Another good study looked at the role of DHEA in supporting female sexual health.14 DHEA is a hormone produced by your adrenal glands. And the body converts it into testosterone and estrogen.
The problem is, women tend to produce less of it as they get older.
But in this recent study, women who supplemented with 75 mg of oral DHEA once daily increased their blood levels of DHEA, DHEA sulfate, total testosterone, and free testosterone.
As a result, their scores for desire, arousal, and lubrication shot up by 17 percent, 12 percent, and 8 percent, respectively.
Plus, the women who started out with the lowest scores on a standardized sexuality test saw the most dramatic improvement—enjoying an impressive 34 percent increase in sexual function overall, on average.
They also experienced improvement in these key areas:
- Orgasm increased by 54 percent
- Arousal increased by 46 percent
- Desire increased by 40 percent
- Lubrication increased by 33 percent
- Pain scores improved by 25 percent
- Satisfaction increased by 24 percent
Now, you do need a doctor’s prescription to take DHEA. And we shouldn’t just assume that it’s an effective aphrodisiac for everyone. (Remember, the women who benefited the most in this study were the women with the lowest sexual function scores to start with—not healthy women simply looking to spice things up.)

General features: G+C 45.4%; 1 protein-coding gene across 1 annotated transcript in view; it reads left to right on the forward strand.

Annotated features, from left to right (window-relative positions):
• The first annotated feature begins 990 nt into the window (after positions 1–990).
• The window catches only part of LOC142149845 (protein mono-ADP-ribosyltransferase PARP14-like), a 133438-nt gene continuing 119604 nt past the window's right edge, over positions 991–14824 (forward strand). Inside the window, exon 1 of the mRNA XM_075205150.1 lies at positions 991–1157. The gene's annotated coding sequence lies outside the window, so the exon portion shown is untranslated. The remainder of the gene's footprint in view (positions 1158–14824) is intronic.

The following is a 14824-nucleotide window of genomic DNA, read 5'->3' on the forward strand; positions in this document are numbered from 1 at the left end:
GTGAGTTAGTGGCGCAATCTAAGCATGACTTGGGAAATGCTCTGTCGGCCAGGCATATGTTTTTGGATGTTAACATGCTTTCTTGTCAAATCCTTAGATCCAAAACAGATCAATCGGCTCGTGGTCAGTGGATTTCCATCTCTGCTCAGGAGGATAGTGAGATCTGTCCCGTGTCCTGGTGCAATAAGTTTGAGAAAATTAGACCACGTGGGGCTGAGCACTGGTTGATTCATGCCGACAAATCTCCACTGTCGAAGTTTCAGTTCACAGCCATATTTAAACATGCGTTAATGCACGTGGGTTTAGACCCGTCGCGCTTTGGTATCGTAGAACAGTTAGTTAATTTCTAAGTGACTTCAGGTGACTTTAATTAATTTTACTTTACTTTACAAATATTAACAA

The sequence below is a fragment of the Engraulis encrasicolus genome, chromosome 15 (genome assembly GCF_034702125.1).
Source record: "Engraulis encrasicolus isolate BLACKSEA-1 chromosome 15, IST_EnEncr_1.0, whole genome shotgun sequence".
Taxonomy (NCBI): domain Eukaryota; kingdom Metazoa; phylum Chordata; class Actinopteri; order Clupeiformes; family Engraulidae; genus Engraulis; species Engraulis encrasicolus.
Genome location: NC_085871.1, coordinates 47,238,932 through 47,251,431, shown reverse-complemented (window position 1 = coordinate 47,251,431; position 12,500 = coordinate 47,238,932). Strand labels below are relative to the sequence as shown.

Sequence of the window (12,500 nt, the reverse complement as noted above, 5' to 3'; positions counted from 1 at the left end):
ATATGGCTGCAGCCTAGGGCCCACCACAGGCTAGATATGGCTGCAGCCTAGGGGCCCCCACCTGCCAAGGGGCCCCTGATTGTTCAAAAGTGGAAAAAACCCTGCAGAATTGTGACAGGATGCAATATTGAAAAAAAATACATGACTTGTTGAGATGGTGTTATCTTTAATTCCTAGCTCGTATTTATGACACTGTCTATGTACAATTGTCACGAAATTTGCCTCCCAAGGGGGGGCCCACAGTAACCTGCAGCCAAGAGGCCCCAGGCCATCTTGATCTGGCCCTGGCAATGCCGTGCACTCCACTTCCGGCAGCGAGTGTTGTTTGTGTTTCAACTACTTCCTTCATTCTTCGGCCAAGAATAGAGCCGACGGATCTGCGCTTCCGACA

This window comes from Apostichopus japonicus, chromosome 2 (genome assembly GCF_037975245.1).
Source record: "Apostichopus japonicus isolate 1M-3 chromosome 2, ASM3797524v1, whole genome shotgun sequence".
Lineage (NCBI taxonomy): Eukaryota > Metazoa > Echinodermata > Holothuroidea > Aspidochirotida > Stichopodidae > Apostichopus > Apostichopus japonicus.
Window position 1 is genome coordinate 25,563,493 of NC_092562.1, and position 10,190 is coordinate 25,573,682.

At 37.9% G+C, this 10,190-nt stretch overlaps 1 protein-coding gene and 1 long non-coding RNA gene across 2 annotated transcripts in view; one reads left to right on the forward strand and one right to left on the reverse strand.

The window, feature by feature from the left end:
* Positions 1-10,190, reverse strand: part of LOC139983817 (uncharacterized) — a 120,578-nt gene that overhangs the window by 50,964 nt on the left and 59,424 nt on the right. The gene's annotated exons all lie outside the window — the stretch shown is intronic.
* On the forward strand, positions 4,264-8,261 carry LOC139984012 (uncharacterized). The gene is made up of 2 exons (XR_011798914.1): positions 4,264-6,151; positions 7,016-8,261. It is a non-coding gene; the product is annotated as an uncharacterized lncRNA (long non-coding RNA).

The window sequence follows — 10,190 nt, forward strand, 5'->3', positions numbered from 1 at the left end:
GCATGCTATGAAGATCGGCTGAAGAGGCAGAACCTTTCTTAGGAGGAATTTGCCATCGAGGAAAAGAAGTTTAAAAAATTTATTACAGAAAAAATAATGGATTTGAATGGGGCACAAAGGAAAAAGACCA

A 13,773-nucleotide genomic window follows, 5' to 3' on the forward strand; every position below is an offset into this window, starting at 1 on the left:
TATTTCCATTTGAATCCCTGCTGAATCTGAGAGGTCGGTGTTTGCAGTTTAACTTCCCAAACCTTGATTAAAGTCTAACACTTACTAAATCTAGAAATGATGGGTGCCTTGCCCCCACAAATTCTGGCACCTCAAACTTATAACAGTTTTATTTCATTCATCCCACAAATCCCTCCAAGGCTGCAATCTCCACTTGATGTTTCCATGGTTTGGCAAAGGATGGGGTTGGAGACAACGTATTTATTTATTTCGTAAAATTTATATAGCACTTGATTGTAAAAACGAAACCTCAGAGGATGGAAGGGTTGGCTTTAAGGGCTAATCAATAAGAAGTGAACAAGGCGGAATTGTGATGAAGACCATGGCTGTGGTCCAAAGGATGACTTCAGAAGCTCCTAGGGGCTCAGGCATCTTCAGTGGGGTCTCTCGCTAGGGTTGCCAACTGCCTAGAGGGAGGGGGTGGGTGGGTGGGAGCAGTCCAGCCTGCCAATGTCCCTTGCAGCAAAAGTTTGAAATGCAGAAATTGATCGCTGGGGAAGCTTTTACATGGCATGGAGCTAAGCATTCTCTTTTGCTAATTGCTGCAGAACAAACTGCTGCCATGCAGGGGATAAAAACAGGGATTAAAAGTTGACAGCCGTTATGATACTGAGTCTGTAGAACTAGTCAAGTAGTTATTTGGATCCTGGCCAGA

Still, if your sexual dysfunction warrants a mention to your doctor, then it’s safe to say that low DHEA could be a problem for you. And for all the heat I’ve gotten for prescribing DHEA throughout my career, it feels pretty darn good to see mainstream medicine finally start to embrace it.
Sexual activity does the body a whole lot of GOOD
In the end, more and more research suggests that regular sex helps you live a longer, healthier, happier life…
It helps you burn calories. It fights heart disease. It lowers stress. It improves your mood and helps ward off colds. It even reduces cancer risk for men and women!15
So, you should feel GOOD about making it a priority in your life—no matter your age!
And hopefully—the tips I shared here will help you to enjoy this healthy endeavor for as long as you so choose. In fact, if you’re anything like my patients, you’ll still be going STRONG well into your 80s!
SIDEBAR: “Shed some light” on the situation
As you know, I’m a huge fan of light box therapy, as it dramatically reduces Seasonal Affective Disorder (SAD). And now, according to a slew of recent studies, it can also help with sexual dissatisfaction in men and women…
In one recent study, researchers gathered a group of 24 men who were seriously unhappy with their sex lives.16 (They rated their sexual satisfaction as a two out of 10, on average, at the study’s outset.)